Flu Scan for Sep 23, 2014

More H5N6 in Vietnam
Global flu report
Flu in pregnant women

Vietnam reports two more H5N6 outbreaks in ducks

Two more outbreaks of highly pathogenic H5N6 avian flu have occurred in central Vietnam, leading to the death of thousands of domestic birds, according to a Sep 20 report from the World Organization for Animal Health (OIE).

One outbreak, in Quang Ngai province, killed 300 birds out of a flock of 1,000. The remaining 700 were destroyed. The other outbreak, in Quang Nam province, killed 600 out of a flock of 2,000 birds, with the remaining 1,400 destroyed.

The apparent morbidity rate was 100%, the apparent mortality rate 30%, and the apparent case-fatality rate 30% in the two outbreaks taken together.

A Sep 22 story from the Chinese news agency Xinhua says more than 3,100 40-day-old ducks at a commune in Quang Nam were infected with H5N6. This is presumably the same outbreak as reported by the OIE, because Xinhua says 2,000 birds at the commune had tested positive for H5N6 last week.

The Xinhua story also says Nui Thanh district's veterinary center vaccinated 50 flocks of ducks and disinfected all farms in the commune.

H5N6 avian flu was first reported in China in April. Laos reported its first outbreak just last week, and Vietnam has seen several outbreaks since the first one there was reported Aug 8.

The UN Food and Agriculture Organization (FAO) issued a statement of concern just yesterday about the potential impact of H5N6 on Southeast Asian animal health and its potential for transmission to humans.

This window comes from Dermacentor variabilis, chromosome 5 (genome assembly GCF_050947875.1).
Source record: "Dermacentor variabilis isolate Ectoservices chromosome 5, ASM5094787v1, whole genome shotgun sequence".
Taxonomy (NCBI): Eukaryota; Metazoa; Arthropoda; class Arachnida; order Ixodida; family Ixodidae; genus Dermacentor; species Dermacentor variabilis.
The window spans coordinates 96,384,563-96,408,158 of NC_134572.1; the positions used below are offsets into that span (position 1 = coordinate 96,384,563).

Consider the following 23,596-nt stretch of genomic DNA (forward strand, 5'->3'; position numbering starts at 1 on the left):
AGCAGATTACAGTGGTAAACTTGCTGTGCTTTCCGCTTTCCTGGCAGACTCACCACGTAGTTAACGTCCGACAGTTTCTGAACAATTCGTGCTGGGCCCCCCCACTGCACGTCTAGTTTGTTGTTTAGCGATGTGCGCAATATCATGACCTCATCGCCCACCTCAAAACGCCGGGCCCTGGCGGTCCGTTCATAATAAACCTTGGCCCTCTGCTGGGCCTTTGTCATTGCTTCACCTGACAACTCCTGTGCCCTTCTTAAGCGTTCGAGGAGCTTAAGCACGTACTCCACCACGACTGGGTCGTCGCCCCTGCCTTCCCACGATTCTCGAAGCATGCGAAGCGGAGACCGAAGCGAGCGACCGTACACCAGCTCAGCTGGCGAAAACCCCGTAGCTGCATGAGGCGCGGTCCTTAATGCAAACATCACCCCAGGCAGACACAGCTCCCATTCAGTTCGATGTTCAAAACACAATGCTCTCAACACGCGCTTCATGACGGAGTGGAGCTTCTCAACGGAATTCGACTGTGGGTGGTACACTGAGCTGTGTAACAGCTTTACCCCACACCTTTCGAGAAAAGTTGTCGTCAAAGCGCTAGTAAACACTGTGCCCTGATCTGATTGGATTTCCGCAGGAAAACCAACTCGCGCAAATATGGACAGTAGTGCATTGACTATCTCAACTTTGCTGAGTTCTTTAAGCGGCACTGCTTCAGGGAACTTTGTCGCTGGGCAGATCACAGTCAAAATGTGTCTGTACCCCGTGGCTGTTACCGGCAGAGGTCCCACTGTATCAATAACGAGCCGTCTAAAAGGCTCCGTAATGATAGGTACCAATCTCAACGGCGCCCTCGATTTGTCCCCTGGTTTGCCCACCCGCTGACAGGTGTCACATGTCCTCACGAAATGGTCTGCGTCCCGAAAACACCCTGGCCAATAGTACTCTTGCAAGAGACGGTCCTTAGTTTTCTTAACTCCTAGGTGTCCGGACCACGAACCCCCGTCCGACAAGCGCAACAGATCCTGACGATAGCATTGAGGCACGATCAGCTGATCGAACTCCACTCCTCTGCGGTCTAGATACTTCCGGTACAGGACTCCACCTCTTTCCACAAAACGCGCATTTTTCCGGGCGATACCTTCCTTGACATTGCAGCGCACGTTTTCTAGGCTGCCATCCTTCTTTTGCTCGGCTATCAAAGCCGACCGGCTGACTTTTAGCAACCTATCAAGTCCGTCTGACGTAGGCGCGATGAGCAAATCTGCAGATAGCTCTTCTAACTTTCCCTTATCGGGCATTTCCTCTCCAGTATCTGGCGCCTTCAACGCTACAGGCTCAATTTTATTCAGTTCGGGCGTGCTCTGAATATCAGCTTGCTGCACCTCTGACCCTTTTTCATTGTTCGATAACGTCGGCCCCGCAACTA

Sep 20 OIE report
Sep 22 Xinhua article
Sep 22 FAO statement


Southern Hemisphere flu activity shows mixed pattern

Seasonal influenza is ongoing in the Southern Hemisphere, with some areas seeing decreasing activity but some, including Australia and tropical South America, experiencing increasing or high levels, according to a global flu update yesterday from the World Health Organization (WHO) based on data from 50 reporting countries.

Australia is seeing continuing high activity of the 2009 H1N1 and H3N2 strains. New Zealand has ongoing activity with the same two strains, and the consultation rate for influenza-like infections is above the seasonal threshold and slightly above the average epidemic curve.

Most tropical South American countries are seeing increased levels of flu. Bolivia has had co-circulation of H3N2 and 2009 H1N1, but that trend has reportedly decreased since mid-August. Colombia is seeing a predominance of H3N2, while Peru has lower flu activity than it did last year. Brazil's flu activity is decreasing overall but less so in the southeastern region, where H3N2 is most common.

Flu activity is variable in Central America and the Caribbean, with influenza B predominant and co-circulating with 2009 H1N1 in Guatemala and with H3N2 in the Dominican Republic and Honduras. Panama is seeing decreasing levels of flu B in recent weeks, and Cuba is seeing increased severe acute respiratory infections, but respiratory syncytial virus (RSV) is the main causal organism.

Eastern Asia has low flu activity, with H3N2 the most common strain. That strain, along with influenza B, also continues to circulate in southern China.